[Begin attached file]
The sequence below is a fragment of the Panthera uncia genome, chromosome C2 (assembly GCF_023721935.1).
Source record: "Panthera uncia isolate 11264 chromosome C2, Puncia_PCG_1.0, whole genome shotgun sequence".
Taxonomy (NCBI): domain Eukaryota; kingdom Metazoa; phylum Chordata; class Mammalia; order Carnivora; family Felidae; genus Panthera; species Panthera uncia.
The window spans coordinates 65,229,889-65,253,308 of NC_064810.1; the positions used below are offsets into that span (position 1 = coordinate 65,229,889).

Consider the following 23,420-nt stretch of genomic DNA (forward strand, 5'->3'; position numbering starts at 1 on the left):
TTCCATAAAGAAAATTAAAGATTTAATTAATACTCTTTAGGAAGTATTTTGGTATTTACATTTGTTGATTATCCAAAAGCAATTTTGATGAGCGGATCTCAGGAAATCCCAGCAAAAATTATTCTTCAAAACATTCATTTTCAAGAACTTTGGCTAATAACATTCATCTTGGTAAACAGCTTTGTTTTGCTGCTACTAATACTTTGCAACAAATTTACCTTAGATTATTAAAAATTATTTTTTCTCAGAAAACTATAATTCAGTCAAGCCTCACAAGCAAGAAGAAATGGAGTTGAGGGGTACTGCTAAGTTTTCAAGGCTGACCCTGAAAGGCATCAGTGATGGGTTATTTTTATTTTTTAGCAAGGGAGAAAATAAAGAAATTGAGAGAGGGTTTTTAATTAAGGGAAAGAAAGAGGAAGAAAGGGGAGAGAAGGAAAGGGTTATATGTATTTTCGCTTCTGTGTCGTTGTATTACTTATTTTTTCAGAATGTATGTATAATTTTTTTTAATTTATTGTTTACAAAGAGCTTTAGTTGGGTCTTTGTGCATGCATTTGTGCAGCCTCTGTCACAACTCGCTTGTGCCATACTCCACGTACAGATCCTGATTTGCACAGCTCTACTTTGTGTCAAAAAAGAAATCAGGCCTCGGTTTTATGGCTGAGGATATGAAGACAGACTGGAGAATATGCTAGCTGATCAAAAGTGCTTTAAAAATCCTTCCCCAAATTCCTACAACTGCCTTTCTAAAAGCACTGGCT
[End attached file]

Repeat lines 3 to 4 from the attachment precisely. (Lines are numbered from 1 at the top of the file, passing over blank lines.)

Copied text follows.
Taxonomy (NCBI): domain Eukaryota; kingdom Metazoa; phylum Chordata; class Mammalia; order Carnivora; family Felidae; genus Panthera; species Panthera uncia.
The window spans coordinates 65,229,889-65,253,308 of NC_064810.1; the positions used below are offsets into that span (position 1 = coordinate 65,229,889).